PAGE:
Women and Political Change

Disciplines:  Political Science, Women’s Studies

For decades now women’s studies programs have gained popularity and influence at various colleges and universities around the country. These programs examine the ways that women are impacted by gender inequality and address issues that women face as political actors and agents of change. Harold Laswell defines politics as “who gets what, when and how.” It examines those in power as well as those who attempt to change the status quo. Politics helps to give individuals a voice and power. Women are often left without a voice to express their unique needs and concerns. My major, Women and Political Change, focuses on women’s issues from a current and historical perspective. My major also analyzes how government and economic policies impact women.

Empowering women through politics requires knowledge of the structure and process of government. Classes such as Congress and American Government facilitate knowledge about American political institutions and processes. Various political systems are run differently, therefore having different effects on women. A global understanding of world politics enables me to compare and contrast governments and policies in an effort to identify policies and institutions most apt to empower women. Classes such as Latin American Politics, European Politics, Women in World Politics and American Foreign Policy allow for comparisons of governments and the way different political systems empower women.

Among the main inequalities that women face globally are unequal pay and fewer job opportunities. Women rarely hold power and authority within their government to change these policies or express their concerns. Inequality is perpetuated by economic programs that overlook women’s issues and roles in societies. These issues are addressed in courses on Women in World Development and Women and the Economy.

Historically, women have been impacted by governments and their economic policies. A focus on women and political change will allow me to look at how the status and duties of women have changed historically in America and other countries. This knowledge will enable me to see how women can impact the future of political change. American Women’s History, The F Word: Feminism in the United States, American Government, Latin American Politics, European Politics, World Politics and Women in Contemporary American Culture provide a historical foundation leading up to current attitudes of empowering women and the obstacles that women face in their rise to power positions.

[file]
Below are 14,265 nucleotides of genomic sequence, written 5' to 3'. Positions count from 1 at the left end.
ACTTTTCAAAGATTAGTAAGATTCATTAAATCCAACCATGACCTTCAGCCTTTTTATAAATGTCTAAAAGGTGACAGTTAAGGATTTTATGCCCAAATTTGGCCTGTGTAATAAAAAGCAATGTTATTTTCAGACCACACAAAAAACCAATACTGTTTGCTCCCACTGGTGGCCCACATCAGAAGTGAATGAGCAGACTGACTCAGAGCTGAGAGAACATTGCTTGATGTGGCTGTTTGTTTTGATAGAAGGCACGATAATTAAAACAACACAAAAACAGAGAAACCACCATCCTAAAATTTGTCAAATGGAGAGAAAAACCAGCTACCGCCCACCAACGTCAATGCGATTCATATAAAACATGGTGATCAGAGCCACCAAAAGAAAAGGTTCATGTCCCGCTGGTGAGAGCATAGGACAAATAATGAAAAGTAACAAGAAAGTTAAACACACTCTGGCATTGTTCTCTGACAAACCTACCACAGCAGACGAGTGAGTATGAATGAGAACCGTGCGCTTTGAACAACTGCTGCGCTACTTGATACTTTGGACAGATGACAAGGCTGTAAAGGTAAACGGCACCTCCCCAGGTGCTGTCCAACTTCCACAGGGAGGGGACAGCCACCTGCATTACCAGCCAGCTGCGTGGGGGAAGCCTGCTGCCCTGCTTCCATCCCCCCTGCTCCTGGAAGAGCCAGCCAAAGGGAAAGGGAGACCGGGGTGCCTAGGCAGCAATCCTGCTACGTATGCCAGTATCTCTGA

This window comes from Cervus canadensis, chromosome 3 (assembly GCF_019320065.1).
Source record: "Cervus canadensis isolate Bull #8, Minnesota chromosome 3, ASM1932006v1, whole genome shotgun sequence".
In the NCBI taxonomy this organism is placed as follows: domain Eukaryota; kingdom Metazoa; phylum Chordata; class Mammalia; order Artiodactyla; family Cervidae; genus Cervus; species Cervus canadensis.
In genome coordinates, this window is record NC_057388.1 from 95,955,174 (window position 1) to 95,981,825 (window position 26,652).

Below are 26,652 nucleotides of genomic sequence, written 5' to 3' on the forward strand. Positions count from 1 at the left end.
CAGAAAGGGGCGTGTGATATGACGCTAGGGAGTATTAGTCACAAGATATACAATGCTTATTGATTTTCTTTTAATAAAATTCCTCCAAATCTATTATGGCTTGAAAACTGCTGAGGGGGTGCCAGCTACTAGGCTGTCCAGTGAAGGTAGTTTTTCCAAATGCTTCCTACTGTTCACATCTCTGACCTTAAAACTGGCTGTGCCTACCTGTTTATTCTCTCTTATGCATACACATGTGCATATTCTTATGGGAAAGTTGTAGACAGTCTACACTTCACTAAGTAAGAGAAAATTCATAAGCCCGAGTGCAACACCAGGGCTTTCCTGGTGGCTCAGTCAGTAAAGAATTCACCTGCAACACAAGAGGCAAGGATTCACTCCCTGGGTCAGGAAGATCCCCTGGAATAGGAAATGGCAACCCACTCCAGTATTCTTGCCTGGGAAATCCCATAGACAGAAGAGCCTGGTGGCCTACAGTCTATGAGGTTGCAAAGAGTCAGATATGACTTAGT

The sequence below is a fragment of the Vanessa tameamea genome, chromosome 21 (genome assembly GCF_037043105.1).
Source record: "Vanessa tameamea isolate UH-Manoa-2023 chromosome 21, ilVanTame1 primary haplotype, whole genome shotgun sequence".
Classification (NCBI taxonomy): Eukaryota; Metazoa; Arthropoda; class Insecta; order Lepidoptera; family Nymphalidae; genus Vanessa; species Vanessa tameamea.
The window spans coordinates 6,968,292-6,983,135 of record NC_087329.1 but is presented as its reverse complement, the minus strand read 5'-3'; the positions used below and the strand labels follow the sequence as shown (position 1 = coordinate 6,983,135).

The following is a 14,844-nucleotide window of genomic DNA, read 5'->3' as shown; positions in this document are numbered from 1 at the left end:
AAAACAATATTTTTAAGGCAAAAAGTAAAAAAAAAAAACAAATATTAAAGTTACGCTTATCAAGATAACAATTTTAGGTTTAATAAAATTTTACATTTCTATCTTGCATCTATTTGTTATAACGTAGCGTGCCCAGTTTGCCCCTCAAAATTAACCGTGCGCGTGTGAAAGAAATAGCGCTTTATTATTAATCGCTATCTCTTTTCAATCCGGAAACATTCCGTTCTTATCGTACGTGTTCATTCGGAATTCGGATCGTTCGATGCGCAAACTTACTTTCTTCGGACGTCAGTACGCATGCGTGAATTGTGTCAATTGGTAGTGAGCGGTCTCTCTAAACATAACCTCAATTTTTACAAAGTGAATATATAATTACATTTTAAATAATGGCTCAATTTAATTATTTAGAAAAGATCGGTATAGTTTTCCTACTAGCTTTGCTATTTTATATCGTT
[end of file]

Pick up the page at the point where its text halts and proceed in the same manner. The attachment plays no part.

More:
After graduating with a B.S. in Interdisciplinary Studies, I plan on working for a humanitarian or non-profit organization that focuses on women’s issues and influences women’s roles in governing and policy making. Eventually, I plan on pursuing a graduate program in women’s studies with an emphasis on political science. My major, Women and Political Change, will help prepare me for these future objectives.

Option One Contract Courses

  • PO 1020 American Government
  • PO 1030 World Politics
  • PO Comparative Government (transfer)
  • PO 3300 Latin American Politics
  • PO 3540 European Politics
  • PO 3590 The Congress
  • PO 3650 American Foreign Policy
  • PO 4010 Political Science Internship
  • HI 2680 American Women’s History
  • IS 3470 Women in Contemporary American Culture
  • PO 3350 Women in World Politics
  • PS 3200 Psychology of Woman
  • SO 3160 Women in World Development
  • WSDI 2500 The F Word: Feminism in the United States
  • WS 3510 Women and Their Environments
  • WS 4010 Women and the Economy